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This article was published 5/4/2013 (1210 days ago), so information in it may no longer be current.
THIS European literary bestseller doesn't live up to its hilariously venomous opening pages.
The supposedly urbane first-person narrator describes in disdainful detail the night out he and his wife have with his older brother and sister-in-law at an upscale Amsterdam restaurant.
Paul heaps scorn on every aspect of the evening, the hovering waiter, the pretentious menu, the minuscule portions.
"A few centuries from now, when historians want to know what kind of crazies people were at the beginning of the 21st century," he observes, "all they'll have to do is look at the computer files of the so-called 'top' restaurants."
But he saves his deepest scorn for his brother, a popular politician an election away from being prime minister. To Paul, Serge is a fraud, intellectually, socially, personally.
"I bet my brother f s the way he eats," Paul says, "that he stuffs himself into a woman the way he stuffs a beef croquette into his mouth."
It is giving away little to reveal that Dutch author Herman Koch is withholding information about Paul, who is too smugly superior for his own good.
It turns out that the couples are dining together to discuss what to do about their respective teenage sons, who have committed a heinous act out of A Clockwork Orange.
But this plot line, which consumes almost half the novel, is not nearly as provocative, nor as blackly comic, as Paul's judgmental rants about contemporary European mores.
Despite its corrosive intent, The Dinner is an accessible read, dominated by dialogue and lean, cool prose, at least in its translation by Sam Garrett, an American.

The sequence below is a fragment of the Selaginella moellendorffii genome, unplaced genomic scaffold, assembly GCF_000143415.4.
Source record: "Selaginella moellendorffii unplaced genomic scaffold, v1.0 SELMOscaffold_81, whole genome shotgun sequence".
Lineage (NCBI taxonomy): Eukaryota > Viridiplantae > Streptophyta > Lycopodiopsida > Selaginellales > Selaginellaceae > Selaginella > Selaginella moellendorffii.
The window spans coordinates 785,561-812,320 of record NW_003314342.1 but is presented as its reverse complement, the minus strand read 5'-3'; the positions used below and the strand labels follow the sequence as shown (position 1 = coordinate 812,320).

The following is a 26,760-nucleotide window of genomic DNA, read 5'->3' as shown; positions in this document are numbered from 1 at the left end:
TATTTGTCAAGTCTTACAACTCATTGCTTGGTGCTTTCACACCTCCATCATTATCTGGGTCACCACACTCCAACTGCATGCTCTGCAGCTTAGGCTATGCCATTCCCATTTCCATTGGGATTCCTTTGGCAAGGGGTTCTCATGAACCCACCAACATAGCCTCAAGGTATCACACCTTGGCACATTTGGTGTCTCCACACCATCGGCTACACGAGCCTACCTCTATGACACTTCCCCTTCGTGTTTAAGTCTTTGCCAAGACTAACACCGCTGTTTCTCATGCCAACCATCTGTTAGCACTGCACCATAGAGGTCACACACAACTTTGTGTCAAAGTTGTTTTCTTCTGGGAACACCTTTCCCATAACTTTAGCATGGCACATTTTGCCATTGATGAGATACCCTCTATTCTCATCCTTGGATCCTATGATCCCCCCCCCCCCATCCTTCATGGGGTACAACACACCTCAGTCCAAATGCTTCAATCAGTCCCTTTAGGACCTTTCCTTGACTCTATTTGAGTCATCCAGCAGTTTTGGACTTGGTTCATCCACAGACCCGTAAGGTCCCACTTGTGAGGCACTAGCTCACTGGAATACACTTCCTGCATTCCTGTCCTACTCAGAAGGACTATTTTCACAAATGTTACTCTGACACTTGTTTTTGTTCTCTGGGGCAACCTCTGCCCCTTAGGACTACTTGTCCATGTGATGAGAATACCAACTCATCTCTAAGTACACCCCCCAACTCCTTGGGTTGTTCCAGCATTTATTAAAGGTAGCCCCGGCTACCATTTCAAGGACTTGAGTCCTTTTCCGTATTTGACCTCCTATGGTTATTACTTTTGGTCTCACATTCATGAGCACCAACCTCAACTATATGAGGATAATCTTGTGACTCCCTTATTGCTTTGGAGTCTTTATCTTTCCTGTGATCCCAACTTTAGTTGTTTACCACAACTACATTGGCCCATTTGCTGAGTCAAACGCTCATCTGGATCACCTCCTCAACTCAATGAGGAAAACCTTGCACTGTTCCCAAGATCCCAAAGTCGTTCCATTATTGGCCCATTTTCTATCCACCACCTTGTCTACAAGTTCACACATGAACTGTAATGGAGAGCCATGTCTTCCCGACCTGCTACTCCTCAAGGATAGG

Koch divides the story into bite-sized chapters, many of only three or four pages. He titles each section by the course of a meal -- the aperitif, the appetizer, the entré, etc. The entire book is easily digested in a couple of sittings.
Koch's premise bears a resemblance to the French playwright Yasmina Reza's hit Carnage, in which two couples fight over their sons' violent playground encounter. But in its severe assessment of modernity, The Dinner calls to mind the novels of French satirist Michel Houellebecq.
Koch is unpersuasive with his teenage characters and especially with the two wives, whose motives remain mystifying. But he excels at slowly revealing Paul's contempt for the world to be product of anger and failure.
Paul's Dutch world view, in fact, is not unlike that of an insecure Canadian brow-beaten by American self-confidence.
Paul notes that Serge and his wife "belong to that class of Dutch people who think everything French is great."
But when they vacation over the border, Paul notes, "they failed to see that the local French population ... fairly retched at the sight of Dutch people."
The Dinner is best when it stays in the restaurant. Once outside, it loses its flavour.
Morley Walker edits the Free Press Books section.